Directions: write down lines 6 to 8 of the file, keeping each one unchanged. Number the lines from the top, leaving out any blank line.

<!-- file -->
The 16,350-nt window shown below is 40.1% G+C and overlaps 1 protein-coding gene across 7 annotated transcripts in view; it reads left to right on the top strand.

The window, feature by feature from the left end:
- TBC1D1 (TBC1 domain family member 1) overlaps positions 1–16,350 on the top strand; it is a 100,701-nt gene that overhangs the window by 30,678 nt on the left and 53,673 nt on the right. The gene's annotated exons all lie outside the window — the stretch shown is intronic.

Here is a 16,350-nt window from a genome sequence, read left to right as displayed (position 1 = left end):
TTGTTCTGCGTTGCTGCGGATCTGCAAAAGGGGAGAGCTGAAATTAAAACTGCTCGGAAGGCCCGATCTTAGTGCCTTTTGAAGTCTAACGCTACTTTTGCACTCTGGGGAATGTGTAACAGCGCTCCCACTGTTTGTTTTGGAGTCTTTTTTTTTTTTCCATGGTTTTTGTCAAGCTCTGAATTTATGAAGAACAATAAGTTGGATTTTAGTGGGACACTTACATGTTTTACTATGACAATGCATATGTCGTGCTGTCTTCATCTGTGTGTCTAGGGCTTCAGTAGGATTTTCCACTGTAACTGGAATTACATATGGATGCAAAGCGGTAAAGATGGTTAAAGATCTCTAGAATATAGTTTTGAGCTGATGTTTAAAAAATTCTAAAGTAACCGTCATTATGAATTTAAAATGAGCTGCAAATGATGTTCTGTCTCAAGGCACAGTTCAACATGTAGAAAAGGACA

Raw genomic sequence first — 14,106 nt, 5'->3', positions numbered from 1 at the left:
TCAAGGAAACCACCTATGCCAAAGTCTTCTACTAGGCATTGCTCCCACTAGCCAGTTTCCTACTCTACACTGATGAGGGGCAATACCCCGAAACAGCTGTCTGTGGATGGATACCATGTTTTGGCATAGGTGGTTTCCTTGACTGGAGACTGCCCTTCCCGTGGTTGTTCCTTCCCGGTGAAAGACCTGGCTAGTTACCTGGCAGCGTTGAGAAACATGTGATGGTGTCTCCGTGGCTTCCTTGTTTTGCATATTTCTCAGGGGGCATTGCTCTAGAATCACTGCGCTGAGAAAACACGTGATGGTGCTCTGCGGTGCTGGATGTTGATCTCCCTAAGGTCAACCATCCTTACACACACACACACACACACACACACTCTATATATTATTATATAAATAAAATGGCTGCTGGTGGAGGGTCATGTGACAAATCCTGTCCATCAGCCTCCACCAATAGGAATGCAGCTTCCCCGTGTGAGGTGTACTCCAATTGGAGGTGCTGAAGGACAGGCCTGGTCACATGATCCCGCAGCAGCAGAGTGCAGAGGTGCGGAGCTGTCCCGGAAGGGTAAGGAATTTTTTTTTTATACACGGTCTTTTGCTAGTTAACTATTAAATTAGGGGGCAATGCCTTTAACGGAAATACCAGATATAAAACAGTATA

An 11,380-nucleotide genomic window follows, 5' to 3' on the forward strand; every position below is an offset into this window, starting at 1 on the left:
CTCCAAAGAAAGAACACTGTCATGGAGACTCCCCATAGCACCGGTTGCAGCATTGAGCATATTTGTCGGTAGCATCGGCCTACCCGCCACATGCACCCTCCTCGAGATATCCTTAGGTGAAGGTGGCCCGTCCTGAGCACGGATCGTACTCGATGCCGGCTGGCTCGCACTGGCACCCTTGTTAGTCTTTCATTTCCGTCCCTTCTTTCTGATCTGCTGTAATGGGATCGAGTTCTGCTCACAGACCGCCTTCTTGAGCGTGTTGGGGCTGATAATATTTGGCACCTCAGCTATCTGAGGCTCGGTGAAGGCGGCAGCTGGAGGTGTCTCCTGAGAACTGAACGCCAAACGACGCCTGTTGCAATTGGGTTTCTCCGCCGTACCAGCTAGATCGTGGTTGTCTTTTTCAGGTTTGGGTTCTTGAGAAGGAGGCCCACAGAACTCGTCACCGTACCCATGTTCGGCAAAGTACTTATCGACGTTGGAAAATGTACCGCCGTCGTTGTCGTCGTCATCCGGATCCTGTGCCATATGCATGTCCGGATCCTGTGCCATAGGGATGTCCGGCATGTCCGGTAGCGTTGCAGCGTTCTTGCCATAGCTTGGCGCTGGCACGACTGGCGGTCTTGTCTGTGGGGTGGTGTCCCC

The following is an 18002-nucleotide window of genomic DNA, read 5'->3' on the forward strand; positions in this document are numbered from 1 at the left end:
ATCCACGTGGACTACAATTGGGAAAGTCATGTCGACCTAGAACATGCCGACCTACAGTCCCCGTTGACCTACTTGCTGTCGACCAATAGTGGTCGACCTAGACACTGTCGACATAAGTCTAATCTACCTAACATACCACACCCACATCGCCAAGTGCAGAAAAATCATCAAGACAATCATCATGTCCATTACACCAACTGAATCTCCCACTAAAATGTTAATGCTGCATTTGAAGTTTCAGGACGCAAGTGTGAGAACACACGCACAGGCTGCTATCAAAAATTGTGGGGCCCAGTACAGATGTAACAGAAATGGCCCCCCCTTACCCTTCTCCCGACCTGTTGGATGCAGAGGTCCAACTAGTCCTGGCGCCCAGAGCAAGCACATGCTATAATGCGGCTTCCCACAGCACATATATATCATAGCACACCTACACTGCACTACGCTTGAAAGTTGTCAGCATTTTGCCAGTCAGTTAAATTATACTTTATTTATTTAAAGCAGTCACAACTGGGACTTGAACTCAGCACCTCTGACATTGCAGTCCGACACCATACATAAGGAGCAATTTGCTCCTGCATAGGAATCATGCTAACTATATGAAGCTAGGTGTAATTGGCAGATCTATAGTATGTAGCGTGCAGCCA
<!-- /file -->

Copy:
Raw genomic sequence first — 14,106 nt, 5'->3', positions numbered from 1 at the left:
TCAAGGAAACCACCTATGCCAAAGTCTTCTACTAGGCATTGCTCCCACTAGCCAGTTTCCTACTCTACACTGATGAGGGGCAATACCCCGAAACAGCTGTCTGTGGATGGATACCATGTTTTGGCATAGGTGGTTTCCTTGACTGGAGACTGCCCTTCCCGTGGTTGTTCCTTCCCGGTGAAAGACCTGGCTAGTTACCTGGCAGCGTTGAGAAACATGTGATGGTGTCTCCGTGGCTTCCTTGTTTTGCATATTTCTCAGGGGGCATTGCTCTAGAATCACTGCGCTGAGAAAACACGTGATGGTGCTCTGCGGTGCTGGATGTTGATCTCCCTAAGGTCAACCATCCTTACACACACACACACACACACACACACTCTATATATTATTATATAAATAAAATGGCTGCTGGTGGAGGGTCATGTGACAAATCCTGTCCATCAGCCTCCACCAATAGGAATGCAGCTTCCCCGTGTGAGGTGTACTCCAATTGGAGGTGCTGAAGGACAGGCCTGGTCACATGATCCCGCAGCAGCAGAGTGCAGAGGTGCGGAGCTGTCCCGGAAGGGTAAGGAATTTTTTTTTTATACACGGTCTTTTGCTAGTTAACTATTAAATTAGGGGGCAATGCCTTTAACGGAAATACCAGATATAAAACAGTATA

An 11,380-nucleotide genomic window follows, 5' to 3' on the forward strand; every position below is an offset into this window, starting at 1 on the left: